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What to watch for today and over the weekend
The IMF and the World Bank meet in Washington, DC. The annual meeting will wrap up with a conversation between IMF managing director Christine Lagarde and financial journalist Michael Lewis on Sunday. Discussions will focus on how to boost global growth and foster economic inclusivity.
Oil producers meet in Istanbul. OPEC and non-OPEC leaders will convene on Saturday to discuss the implementation of a deal reached last month in Algiers, which aims to cut output to between 32.5 to 33 million barrels a day. The agreement is expected to be in effect for up to a year.
Britain publishes data on industrial production. Analysts are hoping to see a rebound in figures after manufacturing output fell for three consecutive months (paywall) this summer. They’re forecasting growth of 0.5%, up from last month’s -0.9%.
While you were sleeping
US authorities warned about Hurricane Matthew. “This storm will kill you,” said Florida governor Rick Scott, urging the 1.5 million residents living in evacuation zones to take the storm seriously and leave. The slow-moving storm is the largest the US has faced in a decade and is expected to cause billions of dollars in damage—and likely deaths, as it has already by the hundreds in Haiti.
The pound suffered a flash crash in Asia’s morning trading. Possibly caused by a trader’s “fat finger” error or a computerized chain reaction, it saw the pound fall nearly 10% at one point. That followed the currency falling to a 31-year low yesterday on fears of a “hard Brexit.”
The world’s largest candy maker took full control of Wrigley. Mars will acquire the minority stake in Wrigley held by Warren Buffett’s Berkshire Hathaway, bringing M&Ms and Altoids mints under one roof. The combined entity, Mars Wrigley Confectionery, will be based in Chicago.
Satellite photos of North Korea hinted at another nuclear test. They showed increased activity at tunnel entrances to a nuclear test site, fueling speculation (paywall) that the rogue state would conduct a test to coincide with upcoming national anniversaries.
Countries agreed on a carbon emissions cap for the airline industry. The United Nations accord is the first of its kind, though environmental groups worry the deal doesn’t go far enough. Under the plan, which is voluntary until 2027, airlines will help fund carbon-reducing activities to offset their greenhouse gases.
Quartz markets haiku
A storm is brewing
Time to hunker down. And watch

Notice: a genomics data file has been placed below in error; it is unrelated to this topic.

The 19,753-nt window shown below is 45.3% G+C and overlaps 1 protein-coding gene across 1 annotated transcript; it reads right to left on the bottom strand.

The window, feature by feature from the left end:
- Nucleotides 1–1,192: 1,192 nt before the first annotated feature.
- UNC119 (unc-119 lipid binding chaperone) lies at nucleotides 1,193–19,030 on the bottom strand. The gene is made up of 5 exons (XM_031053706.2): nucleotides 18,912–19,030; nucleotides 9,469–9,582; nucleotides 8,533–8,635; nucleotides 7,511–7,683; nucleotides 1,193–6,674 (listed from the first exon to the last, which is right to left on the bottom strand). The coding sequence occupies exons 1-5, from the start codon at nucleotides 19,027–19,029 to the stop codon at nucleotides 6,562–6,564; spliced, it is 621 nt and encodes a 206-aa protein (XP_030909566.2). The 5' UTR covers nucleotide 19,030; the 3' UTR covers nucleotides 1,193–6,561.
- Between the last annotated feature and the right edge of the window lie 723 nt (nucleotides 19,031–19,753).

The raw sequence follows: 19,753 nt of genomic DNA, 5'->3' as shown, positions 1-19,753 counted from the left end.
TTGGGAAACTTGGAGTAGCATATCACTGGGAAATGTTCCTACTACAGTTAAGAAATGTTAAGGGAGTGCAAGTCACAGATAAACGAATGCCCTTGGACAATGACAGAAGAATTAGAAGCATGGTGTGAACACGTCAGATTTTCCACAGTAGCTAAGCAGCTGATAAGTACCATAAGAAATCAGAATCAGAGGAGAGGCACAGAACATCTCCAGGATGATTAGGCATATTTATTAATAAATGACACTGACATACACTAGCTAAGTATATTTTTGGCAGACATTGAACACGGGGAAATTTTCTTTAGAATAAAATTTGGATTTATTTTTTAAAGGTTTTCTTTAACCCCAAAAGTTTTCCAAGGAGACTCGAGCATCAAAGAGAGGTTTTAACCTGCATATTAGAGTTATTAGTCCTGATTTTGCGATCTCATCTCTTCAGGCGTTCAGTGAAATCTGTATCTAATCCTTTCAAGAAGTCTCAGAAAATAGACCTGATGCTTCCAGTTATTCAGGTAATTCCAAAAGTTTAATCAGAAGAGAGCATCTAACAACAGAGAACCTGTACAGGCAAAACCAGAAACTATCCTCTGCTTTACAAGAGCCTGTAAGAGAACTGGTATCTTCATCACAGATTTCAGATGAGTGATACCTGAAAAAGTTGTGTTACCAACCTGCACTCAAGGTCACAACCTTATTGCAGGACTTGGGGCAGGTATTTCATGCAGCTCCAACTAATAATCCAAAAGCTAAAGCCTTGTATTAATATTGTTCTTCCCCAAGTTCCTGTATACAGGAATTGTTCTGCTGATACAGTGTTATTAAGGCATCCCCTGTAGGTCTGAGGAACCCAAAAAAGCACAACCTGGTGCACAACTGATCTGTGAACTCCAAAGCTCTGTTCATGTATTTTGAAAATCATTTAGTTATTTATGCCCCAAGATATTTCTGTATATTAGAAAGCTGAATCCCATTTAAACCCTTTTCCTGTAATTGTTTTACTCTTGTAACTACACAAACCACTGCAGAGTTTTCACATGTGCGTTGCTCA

Your insurance stocks
Quartz obsession interlude
Marc Bain on whether the world is ready for sweatpants at the office. “As jeans have gotten more formal, the measure of what’s acceptable has changed, creating room for an even more casual option to creep into the workplace. Designers love to play with these boundaries. Brands such as Vetements and Haider Ackermann have shown sweats on the runway, and for its spring 2016 men’s collection, Burberry even paired tailored joggers with more formal clothes, such as a shirt and tie. Would the look work for the office? Quite possibly.” Read more here.
Matters of debate
Time to tune out all-male discussions of women’s reproductive rights. If you are never going to need an abortion, women don’t need to hear your opinions on regulating them.
Be nice to cats, even if you hate them. The popular pets have been shown to help reduce childhood allergies, improve mental health, facilitate diabetes control, and decrease hospital stays.
Stop trashing trailer parks. Mobile homes have the potential to offer many comfortable, affordable housing, and could even be a lucrative investment opportunity.
Longer yawns lead to better brains. The act of opening our jaws and sucking in air has physiological benefits that improve brain activity.
Apes can guess what you’re thinking. Like humans, they have the ability to identify the goals and intentions behind others’ actions.
Bob Marley’s son is turning a closed prison into a massive weed farm. Damian Marley plans to grow marijuana in a 77,000-square-foot space that formerly housed nonviolent drug offenders.
Drunken birds dive-bombed a highway in Austria. The starlings had consumed too many fermented berries and ended up crashing into cars.
Turning off the internet is an expensive affair. Over the past year, government-ordered internet shutdowns cost countries $2.4 billion in lost economic production.
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